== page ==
Originally published in Charisma News
A Chinese court in the southwestern province of Yunnan sent six Protestant Christians to prison last week for their membership of an “evil cult.”
The verdict comes as part of a provincial crackdown on cults, as the ruling Communist Party continues its national campaign to restrict unregistered churches before new religious regulations come into force next week.
The six Christians received long sentences of up to 13 years by a court in Lincang City, west Yunnan, which found them guilty of being part of a sect called the Three Grades of Servants and of “using an evil cult to organise to undermine law enforcement”, their lawyer, Xiao Yunyang, told Radio Free Asia.
According to Release International, since 2016, China has used its campaign against the sect “as a pretext to round up about 200 Christians across Yunnan: some Christians have already been convicted, while others are awaiting trial”.
A local source told World Watch Monitor that the authorities “seldom give such long prison sentences for just religious reasons, even in a sensitive region like Xinjiang [in the Uyghur Autonomous Region]. But both the Three Grades of Servants and Falun Gong are well-known cults in China and leaders of [these movements] are subject to heavy punishment”.
The six men and women, who belong to an unregistered church group, denied all charges and, according to their lawyer: “The judges in Yunnan were really evil. They didn’t pay any attention to the arguments that no illegal acts had been committed, and that there was no harm of any kind to society.”
According to RFA, Xiao has been notified that his license to practice law will be reviewed to see if he was “illegally” defending his clients.
Prominent churches targeted
Meanwhile two pastors in neighbouring Guizhou province, Su Tianfu and Yang Hua of Huoshi Church, were fined the equivalent of more than $1 million US earlier this month, after the money they received in collections and offerings from their congregation was deemed “illegal income.”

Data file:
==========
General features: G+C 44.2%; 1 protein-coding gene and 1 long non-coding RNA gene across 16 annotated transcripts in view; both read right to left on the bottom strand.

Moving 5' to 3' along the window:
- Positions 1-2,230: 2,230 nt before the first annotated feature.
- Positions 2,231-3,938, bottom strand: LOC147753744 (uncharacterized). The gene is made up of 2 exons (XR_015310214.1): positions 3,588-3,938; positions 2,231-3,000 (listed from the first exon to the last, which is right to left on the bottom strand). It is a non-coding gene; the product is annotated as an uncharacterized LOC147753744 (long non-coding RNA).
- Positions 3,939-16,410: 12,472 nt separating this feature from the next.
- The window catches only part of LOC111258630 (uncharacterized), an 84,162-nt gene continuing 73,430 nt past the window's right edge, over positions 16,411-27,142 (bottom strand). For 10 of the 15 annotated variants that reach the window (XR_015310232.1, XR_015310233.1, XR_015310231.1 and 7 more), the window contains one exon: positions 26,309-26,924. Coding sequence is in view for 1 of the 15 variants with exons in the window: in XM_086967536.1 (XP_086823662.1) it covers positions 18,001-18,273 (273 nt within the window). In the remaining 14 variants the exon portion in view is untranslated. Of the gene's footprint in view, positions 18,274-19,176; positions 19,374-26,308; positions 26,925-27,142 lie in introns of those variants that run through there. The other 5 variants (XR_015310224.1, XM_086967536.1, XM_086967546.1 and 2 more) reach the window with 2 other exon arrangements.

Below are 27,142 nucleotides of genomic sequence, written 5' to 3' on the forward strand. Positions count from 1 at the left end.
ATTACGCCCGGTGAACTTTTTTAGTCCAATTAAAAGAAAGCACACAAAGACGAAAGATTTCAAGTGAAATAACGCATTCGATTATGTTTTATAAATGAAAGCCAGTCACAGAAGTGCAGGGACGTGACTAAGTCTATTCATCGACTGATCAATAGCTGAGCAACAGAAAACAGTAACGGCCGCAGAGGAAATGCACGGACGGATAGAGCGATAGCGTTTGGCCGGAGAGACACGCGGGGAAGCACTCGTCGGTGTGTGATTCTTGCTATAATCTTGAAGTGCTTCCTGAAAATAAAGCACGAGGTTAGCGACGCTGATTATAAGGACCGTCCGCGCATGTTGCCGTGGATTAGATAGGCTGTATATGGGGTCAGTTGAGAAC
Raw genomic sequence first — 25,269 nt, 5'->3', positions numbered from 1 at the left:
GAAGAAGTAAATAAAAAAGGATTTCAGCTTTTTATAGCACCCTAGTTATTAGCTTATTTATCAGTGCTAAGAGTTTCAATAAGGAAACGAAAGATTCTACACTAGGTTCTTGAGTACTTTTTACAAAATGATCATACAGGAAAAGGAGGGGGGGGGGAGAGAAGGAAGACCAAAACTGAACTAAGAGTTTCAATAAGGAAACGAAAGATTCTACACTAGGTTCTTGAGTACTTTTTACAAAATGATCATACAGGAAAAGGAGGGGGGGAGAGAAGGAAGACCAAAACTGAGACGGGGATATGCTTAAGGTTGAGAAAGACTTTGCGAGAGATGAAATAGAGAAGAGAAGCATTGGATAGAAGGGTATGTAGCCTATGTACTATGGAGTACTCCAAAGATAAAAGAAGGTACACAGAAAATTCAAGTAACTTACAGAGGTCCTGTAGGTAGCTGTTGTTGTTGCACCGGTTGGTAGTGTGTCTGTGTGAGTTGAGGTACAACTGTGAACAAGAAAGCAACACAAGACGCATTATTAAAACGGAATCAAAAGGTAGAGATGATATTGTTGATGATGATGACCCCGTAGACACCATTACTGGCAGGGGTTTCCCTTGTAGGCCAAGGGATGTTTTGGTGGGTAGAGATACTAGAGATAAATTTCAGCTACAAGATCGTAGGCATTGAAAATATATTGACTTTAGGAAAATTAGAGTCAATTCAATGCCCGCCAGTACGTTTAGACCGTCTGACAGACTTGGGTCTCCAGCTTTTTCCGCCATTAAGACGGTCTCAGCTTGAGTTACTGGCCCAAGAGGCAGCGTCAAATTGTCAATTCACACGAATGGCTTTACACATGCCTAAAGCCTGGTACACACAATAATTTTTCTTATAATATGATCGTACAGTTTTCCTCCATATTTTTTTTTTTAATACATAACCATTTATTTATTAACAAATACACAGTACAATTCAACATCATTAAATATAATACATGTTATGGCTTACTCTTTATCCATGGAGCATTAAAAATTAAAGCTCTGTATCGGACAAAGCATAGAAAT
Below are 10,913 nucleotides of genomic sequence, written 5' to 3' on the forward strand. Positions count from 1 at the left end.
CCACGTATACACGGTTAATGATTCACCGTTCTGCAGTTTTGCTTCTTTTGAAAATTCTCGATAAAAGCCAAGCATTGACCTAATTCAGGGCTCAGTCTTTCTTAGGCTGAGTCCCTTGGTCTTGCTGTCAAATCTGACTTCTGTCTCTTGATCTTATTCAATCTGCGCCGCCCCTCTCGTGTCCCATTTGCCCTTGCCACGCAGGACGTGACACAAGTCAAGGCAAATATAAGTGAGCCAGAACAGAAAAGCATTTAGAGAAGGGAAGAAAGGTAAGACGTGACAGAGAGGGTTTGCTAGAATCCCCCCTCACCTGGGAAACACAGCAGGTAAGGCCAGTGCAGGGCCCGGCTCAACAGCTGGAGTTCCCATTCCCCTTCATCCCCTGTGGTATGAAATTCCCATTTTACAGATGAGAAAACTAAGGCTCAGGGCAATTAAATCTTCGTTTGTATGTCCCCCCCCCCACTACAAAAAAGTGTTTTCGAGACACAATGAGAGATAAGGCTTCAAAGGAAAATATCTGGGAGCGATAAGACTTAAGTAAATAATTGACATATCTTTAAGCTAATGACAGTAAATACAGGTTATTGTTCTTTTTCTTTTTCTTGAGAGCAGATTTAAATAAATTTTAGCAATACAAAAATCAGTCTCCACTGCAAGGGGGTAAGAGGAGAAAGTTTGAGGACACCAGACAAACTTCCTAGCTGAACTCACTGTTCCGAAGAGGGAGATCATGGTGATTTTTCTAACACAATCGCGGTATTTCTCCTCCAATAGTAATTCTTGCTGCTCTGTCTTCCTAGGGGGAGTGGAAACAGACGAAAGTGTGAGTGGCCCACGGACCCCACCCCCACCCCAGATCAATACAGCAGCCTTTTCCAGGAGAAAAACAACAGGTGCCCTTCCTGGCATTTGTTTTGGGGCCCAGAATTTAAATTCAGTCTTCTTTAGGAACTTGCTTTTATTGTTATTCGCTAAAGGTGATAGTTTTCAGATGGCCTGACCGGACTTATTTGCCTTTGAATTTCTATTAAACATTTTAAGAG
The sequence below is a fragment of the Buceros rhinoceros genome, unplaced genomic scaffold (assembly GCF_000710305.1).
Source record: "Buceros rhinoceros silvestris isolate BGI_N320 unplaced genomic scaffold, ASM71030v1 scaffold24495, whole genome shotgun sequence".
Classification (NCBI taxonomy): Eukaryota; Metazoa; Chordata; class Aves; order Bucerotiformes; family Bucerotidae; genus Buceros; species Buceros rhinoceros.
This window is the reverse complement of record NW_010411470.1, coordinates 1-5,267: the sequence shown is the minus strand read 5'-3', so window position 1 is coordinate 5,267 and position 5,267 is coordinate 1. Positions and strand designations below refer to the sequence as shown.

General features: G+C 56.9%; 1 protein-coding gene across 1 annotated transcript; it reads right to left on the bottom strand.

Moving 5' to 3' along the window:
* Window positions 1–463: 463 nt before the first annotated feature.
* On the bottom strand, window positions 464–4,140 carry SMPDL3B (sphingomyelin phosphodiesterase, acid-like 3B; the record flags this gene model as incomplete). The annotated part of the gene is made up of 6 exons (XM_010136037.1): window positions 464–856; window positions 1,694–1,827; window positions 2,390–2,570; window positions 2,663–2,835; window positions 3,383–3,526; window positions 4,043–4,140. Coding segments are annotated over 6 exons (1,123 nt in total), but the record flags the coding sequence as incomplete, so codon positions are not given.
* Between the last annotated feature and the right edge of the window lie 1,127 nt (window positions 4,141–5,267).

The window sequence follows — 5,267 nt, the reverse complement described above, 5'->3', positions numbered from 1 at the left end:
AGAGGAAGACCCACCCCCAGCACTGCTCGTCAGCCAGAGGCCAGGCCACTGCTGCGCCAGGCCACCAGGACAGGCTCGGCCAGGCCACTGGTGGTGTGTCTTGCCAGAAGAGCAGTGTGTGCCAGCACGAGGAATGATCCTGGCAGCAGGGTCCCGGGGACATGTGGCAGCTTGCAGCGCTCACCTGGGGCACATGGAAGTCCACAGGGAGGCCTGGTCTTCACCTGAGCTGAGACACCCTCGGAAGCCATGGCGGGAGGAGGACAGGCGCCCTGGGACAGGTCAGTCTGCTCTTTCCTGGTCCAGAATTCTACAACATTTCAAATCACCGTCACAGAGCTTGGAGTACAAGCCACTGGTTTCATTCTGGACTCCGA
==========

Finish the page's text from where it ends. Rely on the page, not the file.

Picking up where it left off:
Huoshi Church and its leaders have clashed with the authorities before. In 2015 the church was raided by police during the opening ceremony of its new venue, which was attended by hundreds of guests, including some foreigners. The high-profile church was forced to close and its pastor, Yang Hua, was detained. The church did reopen but was then put under pressure to register as a state-sanctioned entity.
Yang Hua was last year sentenced to two and a half years in prison, while Su Tianfu remains under house arrest. A church deacon, Zhang Xiuhong, was also detained for more than two years before his release in August 2017.
A local source told World Watch Monitor the government specifically targets high-profile churches, but that many other congregations do not experience the same level of harassment.
“You have a high profile if you gather a big group of people — in particular in sensitive areas where there are minority people groups,” the source said. “Another thing [that creates this high profile] is if you have close contact with overseas groups, e.g. receive financial support from overseas, or, thirdly when you advocate in overseas media and draw the attention of human-rights agencies.”
Last week a high-profile church in northern China was demolished, the second in less than a month. World Watch Monitor’s source said the order seemed to have come from the top, illustrated by the fact the state-run newspaper reported on it.
Another cultural revolution?
“These cases are consistent with a new focus on the control and management of religious activities by the government”, according to Christian Solidarity Worldwide’s chief executive, Mervyn Thomas. “Different approaches are being taken by different provincial authorities, but taken together these cases may suggest a long-term plan to target independent religious communities.”
According to British peer David Alton, the Chinese government is orchestrating a “determined crackdown of all unregistered churches. It will be a real test of the British government’s avowed commitment to freedom of religion and belief to see what steps they and Washington take to monitor this repression. Is this not another Maoist ‘Cultural Revolution’?”
In his speech at the Communist Party Congress in October, President Xi Jinping reiterated the importance of Chinese nationalism, saying the government would “uphold the principle that religions in China must be Chinese in orientation, and provide active guidance to religions so that they can adapt themselves to socialist society”.
The new regulations on religious affairs are due to come into force on February 1. They include guidelines on religious education, the types of religious organisations that can exist, where they can exist and the activities they can organise.